In March 2019, WJCT news reported Jacksonville, Florida leads the state in opioid-related deaths, as stated by Dr. Christine Cauffield of LSF Health Systems. This crisis of addiction and overdose presents a daunting challenge to Duval County medical and mental health practitioners, but Medication Assisted Treatment (MAT) is gaining recognition as a viable option for clients who are ready to get control of their addictions.
WHAT IS ADDICTION/SUBSTANCE ABUSE?
The American Psychiatric Association defines addiction as a disease of the brain in which patients compulsively use a substance even when they know it is harming them. Addictions can develop when people abuse any of the following substances: tobacco, alcohol, cannabis, stimulants like cocaine or methamphetamine, sedatives such as sleeping pills or anxiety medications, hallucinogens, inhalants (paint thinner, glue), and the most recent plague of opiates which include codeine, oxycodone, fentanyl, opium, and heroin.
The APA reports substance abuse causes long-term changes in the brain, distorting one’s thinking and negatively impacting judgment, behavior, memory, and learning. In addition to causing serious health problems or even death by overdose, addiction harms family and social relationships. Since addicts typically do not stop abusing drugs without support and treatment, substance use disorder often results in addicts ending up on the wrong end of the law.
THE CURRENT EPIDEMIC – OPIOIDS
The CDC says in 2017, drug overdoses claimed 70,000 lives in the U.S. and almost 68% were due to prescription or illegal opioids.
What are opioids? The term opioid (also called opiate) refers to any substance derived from opium. These descriptions of the common forms of opioids are excerpted from Jeff Johnson’s article “What Drugs are Opioids?”
Opium. Opium has the appearance of black or brown tar and is commonly smoked. Made from the white liquid found in poppy plants, opium is one of the most expensive opiates in the world.
Heroin. Processed from morphine, heroin can be snorted, smoked, or injected. While all three methods are dangerous, injection is by far the most dangerous because individuals who share dirty needles with other users after injecting heroin are at a high risk for contracting HIV/AIDS or hepatitis.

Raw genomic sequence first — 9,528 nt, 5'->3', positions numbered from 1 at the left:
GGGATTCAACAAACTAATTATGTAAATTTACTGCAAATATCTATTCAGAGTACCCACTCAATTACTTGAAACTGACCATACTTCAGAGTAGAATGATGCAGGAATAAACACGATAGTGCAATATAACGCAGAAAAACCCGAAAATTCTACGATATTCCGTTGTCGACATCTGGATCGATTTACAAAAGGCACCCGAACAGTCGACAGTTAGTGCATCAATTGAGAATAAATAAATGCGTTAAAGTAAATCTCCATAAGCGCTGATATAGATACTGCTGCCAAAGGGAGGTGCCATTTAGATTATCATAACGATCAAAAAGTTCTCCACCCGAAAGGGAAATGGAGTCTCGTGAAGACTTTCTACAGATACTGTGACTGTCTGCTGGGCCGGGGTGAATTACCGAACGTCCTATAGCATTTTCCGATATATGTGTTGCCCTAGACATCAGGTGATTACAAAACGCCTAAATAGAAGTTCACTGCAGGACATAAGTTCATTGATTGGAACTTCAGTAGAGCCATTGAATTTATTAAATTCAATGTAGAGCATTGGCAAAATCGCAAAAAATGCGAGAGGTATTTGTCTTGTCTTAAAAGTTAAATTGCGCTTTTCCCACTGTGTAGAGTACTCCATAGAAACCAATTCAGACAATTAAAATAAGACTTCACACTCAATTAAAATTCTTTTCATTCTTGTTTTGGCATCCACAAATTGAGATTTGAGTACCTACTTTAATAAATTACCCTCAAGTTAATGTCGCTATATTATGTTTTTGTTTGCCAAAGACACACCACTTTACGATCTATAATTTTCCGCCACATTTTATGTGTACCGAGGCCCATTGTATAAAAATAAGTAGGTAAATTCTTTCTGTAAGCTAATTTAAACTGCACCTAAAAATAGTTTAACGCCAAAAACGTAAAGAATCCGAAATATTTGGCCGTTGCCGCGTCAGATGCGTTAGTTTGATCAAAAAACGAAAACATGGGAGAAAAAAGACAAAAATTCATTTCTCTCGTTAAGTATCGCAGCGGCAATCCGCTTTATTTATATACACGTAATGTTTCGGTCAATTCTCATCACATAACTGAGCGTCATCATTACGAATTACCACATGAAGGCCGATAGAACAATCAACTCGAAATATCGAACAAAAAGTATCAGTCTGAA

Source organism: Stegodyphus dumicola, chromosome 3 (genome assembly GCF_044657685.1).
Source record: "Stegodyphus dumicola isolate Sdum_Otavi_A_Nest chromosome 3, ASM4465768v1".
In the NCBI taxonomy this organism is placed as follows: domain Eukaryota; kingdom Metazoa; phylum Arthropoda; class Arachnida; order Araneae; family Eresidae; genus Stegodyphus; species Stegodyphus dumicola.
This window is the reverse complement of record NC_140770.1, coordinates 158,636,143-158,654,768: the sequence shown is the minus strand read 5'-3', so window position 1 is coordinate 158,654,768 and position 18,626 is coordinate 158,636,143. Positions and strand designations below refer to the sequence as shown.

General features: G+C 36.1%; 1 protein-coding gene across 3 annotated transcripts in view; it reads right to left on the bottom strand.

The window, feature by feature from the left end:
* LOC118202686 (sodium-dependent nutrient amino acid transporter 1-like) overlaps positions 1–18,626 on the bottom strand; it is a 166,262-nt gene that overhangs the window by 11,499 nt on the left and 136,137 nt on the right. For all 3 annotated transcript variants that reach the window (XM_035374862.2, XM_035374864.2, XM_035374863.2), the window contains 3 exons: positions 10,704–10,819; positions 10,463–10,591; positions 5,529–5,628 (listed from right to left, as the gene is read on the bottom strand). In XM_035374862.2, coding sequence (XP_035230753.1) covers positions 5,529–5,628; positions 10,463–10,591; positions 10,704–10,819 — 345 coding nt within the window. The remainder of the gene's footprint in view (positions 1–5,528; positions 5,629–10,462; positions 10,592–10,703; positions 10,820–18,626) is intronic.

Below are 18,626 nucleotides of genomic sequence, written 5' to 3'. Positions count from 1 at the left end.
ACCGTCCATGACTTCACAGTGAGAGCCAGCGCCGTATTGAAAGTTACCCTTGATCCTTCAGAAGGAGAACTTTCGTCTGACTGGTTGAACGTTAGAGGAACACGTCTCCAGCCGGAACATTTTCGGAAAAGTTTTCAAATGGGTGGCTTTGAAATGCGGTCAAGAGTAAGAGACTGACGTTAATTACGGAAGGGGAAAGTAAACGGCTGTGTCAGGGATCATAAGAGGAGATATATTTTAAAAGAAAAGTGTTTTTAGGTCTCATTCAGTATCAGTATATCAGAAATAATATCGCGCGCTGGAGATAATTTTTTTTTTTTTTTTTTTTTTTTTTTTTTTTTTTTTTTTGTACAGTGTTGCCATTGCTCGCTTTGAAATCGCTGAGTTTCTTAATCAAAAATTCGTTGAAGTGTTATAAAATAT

Hydrocodone. This opiate is a prescription narcotic used to relieve pain, sold as Vicodin, Lorcet, Lortab and other name brand prescription painkillers. Most people who use hydrocodone regularly will become physically dependent on it.
OxyContin. OxyContin is a prescription painkiller like Vicodin, but the drug is a time-released medication designed to distribute its active ingredients over time. When people begin snorting or injecting the addictive drug, they ingest all of the opiates at once, thus putting themselves at risk for overdose and illness.
Fentanyl. The National Institute on Drug Abuse states fentanyl is a synthetic opioid and powerful prescription painkiller, 50 -100 times stronger than morphine. It is usually prescribed for post-surgical recovery and cancer patients to control severe pain. Dealers can make fentanyl to sell on the black market and oft en use it to cut other illegal substances they sell, increasing the danger of overdose.
Codeine. According to the World Health Organization, codeine is the most widely used opiate in the world, with a reputation of being the safest of all the opioid analgesics. Still, many become physically dependent on the drug after extended and repeated use. Most prescription cough syrups in the United States contain codeine.
Morphine. The most active substance in opium is morphine—named after Morpheus, the Greek god of dreams. Morphine is a very powerful painkiller, prescribed by doctors for the treatment of serious pain. People who abuse this drug illegally enjoy the effects it has on their body.
Methadone. In the 1940s, scientists synthesized methadone due to a morphine shortage. In today’s world, methadone is commonly used for the treatment of narcotic addiction; however, many people become addicted to this drug due to the way it makes them feel.
YOU AND YOUR CLIENTS NEED TREATMENT THAT WORKS
People with substance use disorders need an approach that brings results, so if they are ready to get help, medication assisted treatment (MAT) is an effective approach in addressing the challenge of recovery.
MAT is the use of FDA approved medications, in addition to recovery support services and psychosocial therapies (including individual or group counseling), to provide a comprehensive approach to the treatment of substance use disorders. The MAT services are provided in a number of settings, including provider’s office, outpatient treatment programs, and facility-based programs.
There are several medications currently approved by the FDA for alcohol and opioid dependence: buprenorphine, naltrexone, methadone, and suboxone for opioids.
Improved outcomes associated with MAT include reduced physical cravings; lower relapse and overdose risks; improved ability to participate in recovery services and resume life activities such as parenting, work, schooling; and reduced transmission of infectious disease.
Studies demonstrate that MAT’s combination of therapy, recovery supports, and medication provides the best chance for long-term recovery